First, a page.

When I have had a really dirty day and want to do no more than curl up with a glass of wine and a whacking good who dunnit, then it has to be Dorothy L Sayers. Ah, Lord Peter Wimsy, you either love him or loathe him! I've always loved him, and I particularly like this book because it is not your average crime novel.

Oh sure, you have a pair of newly-weds, an old house in the country, a cast of eccentric characters from the bumbling vicar to the twittery spinster to the police inspector who likes
Caro Kinkead
Sep 22, 2012 Caro Kinkead rated it 5 of 5 stars  ·  review of another edition
Recommends it for: anyone who loves classic British Mysteries
Shelves: mystery
Oh, frabjous day! At long last, Dorothy L. Sayer's marvelous Lord Peter Wimsey novels have been released in in ebook form. I say this as someone who has at least one copy of all the novels and short story collections in her house (sometimes two because one copy has simply been read to death), but having the books easily and conveniently available wherever I go is a joy.

Sayers called the book "A love story with detective interruptions" and that it is. Lord Peter has finally won Harriet Vane, but
This review has been hidden because it contains spoilers. To view it, click here.
Even though I'm giving this five stars, I do rather agree with those of you who didn't like it as well as you expected. It's just that the good parts are SO GOOD. The ending in particular means the book NEEDS five stars.

Overall, though, there was too much time spent on villagers and I didn't like them as well as I often like Sayers's side characters. I just wanted to get back to Peter and Harriet!

But ohhh, the bits we DID get of them were so great. (view spoiler)
Ivonne Rovira
Dorothy L. Sayers created a memorable sleuth in the patrician Lord Peter Wimsey, whom she envisioned as a cross between the debonair Fred Astaire and the wooly-headed Bertie Wooster. Like the latter, Lord Peter's frequently rescued by his man, Bunter; unlike either, Lord Peter conceals a perspicacious mind and an overly sentimental heart underneath his frivolous exterior. Nearly a century later, mystery lovers like myself still enjoy Sayers' mystery novels.

That said, Sayers, while enjoyable, doe
Highly disappointing.

The set up has Lord Peter Wimsey enjoying his honeymoon with Harriet Vane, but finding a body in their honeymoon home. The main problem is that is takes over a hundred pages of the book to find the body and before that is a kind of sub-Evelyn Waugh examination of upper class manners. (Although she can turn the odd good phrase, Sayers lacks Waugh's wit.)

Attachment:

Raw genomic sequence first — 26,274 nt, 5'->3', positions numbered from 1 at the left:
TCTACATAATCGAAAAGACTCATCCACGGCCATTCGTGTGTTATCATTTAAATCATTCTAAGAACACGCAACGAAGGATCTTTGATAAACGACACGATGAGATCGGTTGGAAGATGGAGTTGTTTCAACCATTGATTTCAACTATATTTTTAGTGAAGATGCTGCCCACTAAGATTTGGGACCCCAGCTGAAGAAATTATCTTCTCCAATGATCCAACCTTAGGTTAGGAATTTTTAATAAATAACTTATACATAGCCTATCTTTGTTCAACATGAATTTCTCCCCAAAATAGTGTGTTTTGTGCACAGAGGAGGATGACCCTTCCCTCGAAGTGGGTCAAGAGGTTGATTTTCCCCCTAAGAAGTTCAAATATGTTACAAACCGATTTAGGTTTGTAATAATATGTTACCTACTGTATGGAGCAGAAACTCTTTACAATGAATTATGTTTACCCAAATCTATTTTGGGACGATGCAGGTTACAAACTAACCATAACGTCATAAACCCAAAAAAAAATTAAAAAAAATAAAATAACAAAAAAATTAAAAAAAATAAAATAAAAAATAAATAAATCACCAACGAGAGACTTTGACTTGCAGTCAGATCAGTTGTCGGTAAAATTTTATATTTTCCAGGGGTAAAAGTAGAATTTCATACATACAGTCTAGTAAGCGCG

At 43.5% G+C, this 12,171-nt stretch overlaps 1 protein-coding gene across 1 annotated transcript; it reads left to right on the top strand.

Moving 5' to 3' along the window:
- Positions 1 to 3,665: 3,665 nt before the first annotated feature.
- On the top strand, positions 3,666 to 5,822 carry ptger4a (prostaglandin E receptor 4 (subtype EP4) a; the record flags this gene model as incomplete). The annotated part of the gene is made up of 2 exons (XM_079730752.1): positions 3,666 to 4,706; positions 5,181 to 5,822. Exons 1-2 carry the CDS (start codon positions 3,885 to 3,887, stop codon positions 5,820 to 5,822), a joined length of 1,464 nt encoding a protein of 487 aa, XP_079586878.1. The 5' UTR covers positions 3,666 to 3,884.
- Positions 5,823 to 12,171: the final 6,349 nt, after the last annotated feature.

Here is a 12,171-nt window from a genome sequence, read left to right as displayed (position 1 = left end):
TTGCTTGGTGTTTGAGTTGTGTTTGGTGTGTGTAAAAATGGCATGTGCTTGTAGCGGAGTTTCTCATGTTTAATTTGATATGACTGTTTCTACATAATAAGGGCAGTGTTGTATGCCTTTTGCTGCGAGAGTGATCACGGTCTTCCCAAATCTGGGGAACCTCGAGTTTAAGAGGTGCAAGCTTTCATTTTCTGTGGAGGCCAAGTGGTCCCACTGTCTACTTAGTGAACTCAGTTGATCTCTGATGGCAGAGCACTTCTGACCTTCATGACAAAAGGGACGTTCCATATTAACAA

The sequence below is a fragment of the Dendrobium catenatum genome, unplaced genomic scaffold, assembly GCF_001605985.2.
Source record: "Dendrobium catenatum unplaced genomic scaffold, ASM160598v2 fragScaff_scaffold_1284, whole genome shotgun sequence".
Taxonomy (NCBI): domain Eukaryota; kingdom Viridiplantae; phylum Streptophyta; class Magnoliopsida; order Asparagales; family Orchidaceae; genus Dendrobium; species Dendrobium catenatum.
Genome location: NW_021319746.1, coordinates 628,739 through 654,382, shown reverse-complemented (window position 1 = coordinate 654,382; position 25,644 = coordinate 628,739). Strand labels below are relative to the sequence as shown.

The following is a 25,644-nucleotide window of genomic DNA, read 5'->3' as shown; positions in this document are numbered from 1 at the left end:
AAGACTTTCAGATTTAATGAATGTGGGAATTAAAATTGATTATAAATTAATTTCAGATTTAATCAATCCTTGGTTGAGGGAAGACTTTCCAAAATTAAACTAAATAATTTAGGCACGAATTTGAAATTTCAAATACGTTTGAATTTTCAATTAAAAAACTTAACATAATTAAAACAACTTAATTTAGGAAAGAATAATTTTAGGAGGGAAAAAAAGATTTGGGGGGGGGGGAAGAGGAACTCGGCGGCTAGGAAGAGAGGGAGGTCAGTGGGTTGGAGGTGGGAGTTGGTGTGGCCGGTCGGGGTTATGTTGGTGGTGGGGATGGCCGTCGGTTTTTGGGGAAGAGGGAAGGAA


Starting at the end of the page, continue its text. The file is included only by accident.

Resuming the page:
The pace does not improve once the body is found and this book really is a less than compulsive read.

Sayers is regarded as o
I have no idea why I'm so infatuated with Lord Peter Wimsey. He's arrogant, prudish and often guilty of behaving in a terribly condescending manner to those he feels are beneath him in social status. He has no qualms about flaunting his money, his social status, his intelligence and his impeccable good taste in everything from expensive port to the proper attire for an afternoon in the country. I'm sure that in real life he would be insufferable, but in the world of fiction he's the one man I wo ...more
Brandy Painter
Busman's Honeymoon picks up the story of Peter and Harriet on the day of their wedding. There are several amusing, and sometimes sweet, letters and journal entries at the beginning that fill in the details of the time that has elapsed from the end of Gaudy Night to the big day. Peter and Harriet leave for their honeymoon at a house they have purchased near where Harriet lived as a child. The first day there one catastrophe after another occurs, culminating with the discovery of the former owner ...more
Jan 25, 2011 Mahala added it
Shelves: mystery
It's really true that you only pick things up when you're ready for them. I used to think reading choices explained something about the kind of person I am, but if there's something to be deduced from my reading patterns I'm not sure I want to know.